Back in 2020, our research group was delivering the last of five symposia included in a project called Behaviour Change Science and Policy (BeSP). I was particularly excited about this one because the topic was complexity, and the symposia series brought together researchers and policy makers interested in improving the society – without making things worse by assuming an overly narrow view of the world.
I had a particular interest in two speakers. Ken Resnicow had done inspiring conceptual work on the topic already back in 2006, and had been an influence on both me and my PhD supervisor (and BeSP project lead) Nelli Hankonen, in her early career. Sadly, the world hadn’t yet been ready for an extensive uptake of the ideas, and much of the methodological tools were inaccessible (or unsuitable) to social scientists. The other person of particular interest, Daniele Proverbio, on the other hand, was a doctoral researcher with training in physics and systems biology; I had met him by chance at the International Conference on Complex Systems, which I probably wouldn’t have attended, had it not been held online due to COVID. He was working on robust foundations and real-world applications of systems with so-called tipping points.
I started writing a paper with Ken, Daniele, Nelli and Gwen Marchand, who was also speaking at the symposium, as she had been working extensively on complexity in education. The paper started out as an introduction to complexity for behaviour change researchers, but as I took up a position in the newly founded behavioural science advisory group at the Finnish Prime Minister’s Office late 2020, the whole thing went to a back burner. It wasn’t just that, though. Being a scholar of motivation, I knew that being bored of your own words is a major warning sign, and things you prefer not to eat, you shouldn’t feed to others. So I didn’t touch the draft for over a year.
Meanwhile, I finished a manuscript which started out as a collection of notes from arguments about study design and analysis within our research group, when we were doing a workplace motivation self-management / self-organisation intervention. The manuscript demonstrated, how non-linearity, non-ergodicity and interdependence can be fatal for traditional methods of analysis. It was promptly rejected from Health Psychology Review, the flagship journal of the European Health Psychology Society – on the grounds that linear methods can solve all the issues, which was exactly the opposite of manuscript’s argument. That piece was later published in Behavioural Sciences, outlining the foundations of complex systems approaches in behaviour change science.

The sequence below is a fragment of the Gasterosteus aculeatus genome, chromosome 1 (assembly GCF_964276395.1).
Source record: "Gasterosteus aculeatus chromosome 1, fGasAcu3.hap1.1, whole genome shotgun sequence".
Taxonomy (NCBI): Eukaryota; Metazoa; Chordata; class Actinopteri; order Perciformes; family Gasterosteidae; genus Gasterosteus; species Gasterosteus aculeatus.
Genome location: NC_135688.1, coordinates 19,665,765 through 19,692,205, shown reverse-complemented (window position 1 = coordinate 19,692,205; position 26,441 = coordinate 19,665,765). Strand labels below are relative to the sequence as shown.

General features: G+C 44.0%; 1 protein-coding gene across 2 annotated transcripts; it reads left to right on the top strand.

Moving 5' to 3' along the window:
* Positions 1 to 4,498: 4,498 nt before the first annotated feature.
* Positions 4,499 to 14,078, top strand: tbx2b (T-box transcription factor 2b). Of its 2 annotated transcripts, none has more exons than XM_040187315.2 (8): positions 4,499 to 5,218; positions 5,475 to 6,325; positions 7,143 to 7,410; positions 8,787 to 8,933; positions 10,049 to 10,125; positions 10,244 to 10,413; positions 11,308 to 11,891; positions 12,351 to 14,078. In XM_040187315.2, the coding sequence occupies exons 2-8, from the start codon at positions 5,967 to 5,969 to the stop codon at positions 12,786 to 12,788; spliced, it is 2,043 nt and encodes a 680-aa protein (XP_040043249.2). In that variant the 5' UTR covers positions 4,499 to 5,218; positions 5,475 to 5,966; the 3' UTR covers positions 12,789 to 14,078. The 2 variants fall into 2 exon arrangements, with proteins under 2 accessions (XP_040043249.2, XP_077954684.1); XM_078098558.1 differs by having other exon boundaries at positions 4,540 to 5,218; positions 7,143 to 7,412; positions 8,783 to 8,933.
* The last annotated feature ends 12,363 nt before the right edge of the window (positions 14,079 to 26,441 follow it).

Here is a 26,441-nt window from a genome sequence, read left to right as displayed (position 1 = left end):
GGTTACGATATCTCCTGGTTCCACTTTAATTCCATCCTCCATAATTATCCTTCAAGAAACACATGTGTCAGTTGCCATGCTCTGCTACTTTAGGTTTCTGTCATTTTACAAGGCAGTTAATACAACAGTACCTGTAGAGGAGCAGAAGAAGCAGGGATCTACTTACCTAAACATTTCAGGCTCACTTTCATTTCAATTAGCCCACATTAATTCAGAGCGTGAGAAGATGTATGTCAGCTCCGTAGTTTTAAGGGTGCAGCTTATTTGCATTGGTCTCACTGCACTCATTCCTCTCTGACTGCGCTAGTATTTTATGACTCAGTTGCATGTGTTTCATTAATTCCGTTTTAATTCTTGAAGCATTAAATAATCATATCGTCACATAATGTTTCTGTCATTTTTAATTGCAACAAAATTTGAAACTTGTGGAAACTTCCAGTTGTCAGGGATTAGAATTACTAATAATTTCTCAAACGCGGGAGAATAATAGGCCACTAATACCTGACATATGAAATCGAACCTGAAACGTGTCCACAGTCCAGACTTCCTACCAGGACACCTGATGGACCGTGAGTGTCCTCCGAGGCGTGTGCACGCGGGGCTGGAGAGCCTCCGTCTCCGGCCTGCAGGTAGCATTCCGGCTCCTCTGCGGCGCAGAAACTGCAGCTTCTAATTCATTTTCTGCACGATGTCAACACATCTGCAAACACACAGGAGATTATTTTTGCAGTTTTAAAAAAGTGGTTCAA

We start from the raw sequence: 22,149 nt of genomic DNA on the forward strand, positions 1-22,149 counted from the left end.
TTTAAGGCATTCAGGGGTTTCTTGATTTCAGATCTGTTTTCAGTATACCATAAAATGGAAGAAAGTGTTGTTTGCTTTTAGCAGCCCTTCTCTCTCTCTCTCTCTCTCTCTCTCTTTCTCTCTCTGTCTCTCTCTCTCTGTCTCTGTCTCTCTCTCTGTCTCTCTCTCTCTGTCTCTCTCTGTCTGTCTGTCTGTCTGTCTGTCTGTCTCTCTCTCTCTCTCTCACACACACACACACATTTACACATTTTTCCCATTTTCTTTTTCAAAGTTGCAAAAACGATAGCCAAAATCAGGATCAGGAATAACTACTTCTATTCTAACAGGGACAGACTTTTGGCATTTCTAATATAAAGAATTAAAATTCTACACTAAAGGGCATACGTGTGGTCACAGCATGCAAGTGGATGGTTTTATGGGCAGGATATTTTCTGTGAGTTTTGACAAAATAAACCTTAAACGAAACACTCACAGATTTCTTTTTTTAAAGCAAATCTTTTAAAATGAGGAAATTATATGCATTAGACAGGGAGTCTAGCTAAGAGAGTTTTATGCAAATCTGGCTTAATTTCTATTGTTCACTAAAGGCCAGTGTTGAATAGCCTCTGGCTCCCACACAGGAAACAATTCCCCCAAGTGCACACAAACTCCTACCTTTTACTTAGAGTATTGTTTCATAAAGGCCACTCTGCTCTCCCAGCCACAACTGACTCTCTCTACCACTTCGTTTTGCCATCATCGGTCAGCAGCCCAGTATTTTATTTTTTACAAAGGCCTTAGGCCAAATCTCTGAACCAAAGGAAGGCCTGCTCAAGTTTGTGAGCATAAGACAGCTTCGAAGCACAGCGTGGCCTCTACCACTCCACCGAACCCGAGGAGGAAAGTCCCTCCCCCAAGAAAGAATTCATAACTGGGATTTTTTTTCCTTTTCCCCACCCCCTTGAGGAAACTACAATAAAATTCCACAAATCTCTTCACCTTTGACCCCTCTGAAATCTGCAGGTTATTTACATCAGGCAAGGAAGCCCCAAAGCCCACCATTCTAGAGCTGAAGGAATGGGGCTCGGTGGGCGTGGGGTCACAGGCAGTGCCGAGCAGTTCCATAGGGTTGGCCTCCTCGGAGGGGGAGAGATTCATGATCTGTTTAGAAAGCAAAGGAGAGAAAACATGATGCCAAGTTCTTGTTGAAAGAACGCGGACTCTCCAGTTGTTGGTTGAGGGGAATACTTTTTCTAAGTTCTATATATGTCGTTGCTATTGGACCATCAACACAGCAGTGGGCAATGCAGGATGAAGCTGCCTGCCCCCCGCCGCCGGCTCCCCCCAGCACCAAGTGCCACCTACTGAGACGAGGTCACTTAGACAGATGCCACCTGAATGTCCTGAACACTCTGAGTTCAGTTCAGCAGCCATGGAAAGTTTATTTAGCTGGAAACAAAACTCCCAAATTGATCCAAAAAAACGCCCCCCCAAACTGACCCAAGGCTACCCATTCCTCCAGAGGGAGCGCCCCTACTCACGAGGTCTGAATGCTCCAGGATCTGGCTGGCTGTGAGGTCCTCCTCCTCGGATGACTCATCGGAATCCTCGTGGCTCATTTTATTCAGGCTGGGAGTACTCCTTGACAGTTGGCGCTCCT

As the complexity fundamentals paper had now been written, I wasn’t too keen on continuing on our BeSP piece, before I was hit by a strange moment where everything I had dabbled with (and discussed with Daniele) for the previous year sort of came together. I re-wrote the entire paper in a very short time, partly around analysis I had started due to natural curiosity with no particular goal in mind.
This is non-linearity in action: instead of “productively” writing a little every day, you write nothing for a very long time, and then everything at once. And this is not a pathology – except in the minds of people who think everything in life should follow a pre-planned process of gradual fulfillment. I’ve spent decades trying to unlearn this, so I should know.
The paper turned out very non-boring to me, and I was particularly happy the aforementioned flagship journal (the one which rejected the earlier piece) accepted it with no requests for edits – despite being based on the same underlying ideas as the earlier one.
Implications to risk management
The theory underlying attractor landscapes and tipping points, points to two important issues in risk management. Firstly, large changes need not be the result of large events, but small pushes can suffice, when the system resides in a shallow attractor or on the top of a “hill” in the landscape. Secondly, the fact that earlier events have not caused large-scale behaviour change, does not imply that they continue not do so in the future. This is a mistake constantly made by Finnish doctors and epidemiologists throughout the pandemic, e.g. about people’s unwillingness to take up masks – we could stop COVID, for example, but don’t do so because people have been told this attractor is inescapable.
In a recent training for public servants, we experimented with conveying these ideas to non-scientists – lots of work to be done, but some did find it an enlightening escape from conventional linear thinking.
To sum up, some personal takeaways (your mileage may vary):
- The quality of motivation you experience when working on something boring is information: there might be a better idea, one actually worth your time, which gets trampled as you muddle through something less attractive. Same applies to health behaviours.
- Remain able to seize opportunities when they arise: steer clear of projects with deadlines, and milestones in particular. They coerce you to finish what you started, instead of dropping it for a time and starting anew much later.
The astute reader may have noticed, that I did not explain the damned attractors in this post at all. You’ll find all you need here:
- The paper: Attractor landscapes: A unifying conceptual model for understanding behaviour change across scales of observation.
- A Finnish piece describing many of the ideas for more mainstream audiences: Itsekontrolli on yhteisöponnistus: Systeemisiä näkökulmia käyttäytymisen muutokseen
- A wonderful demo: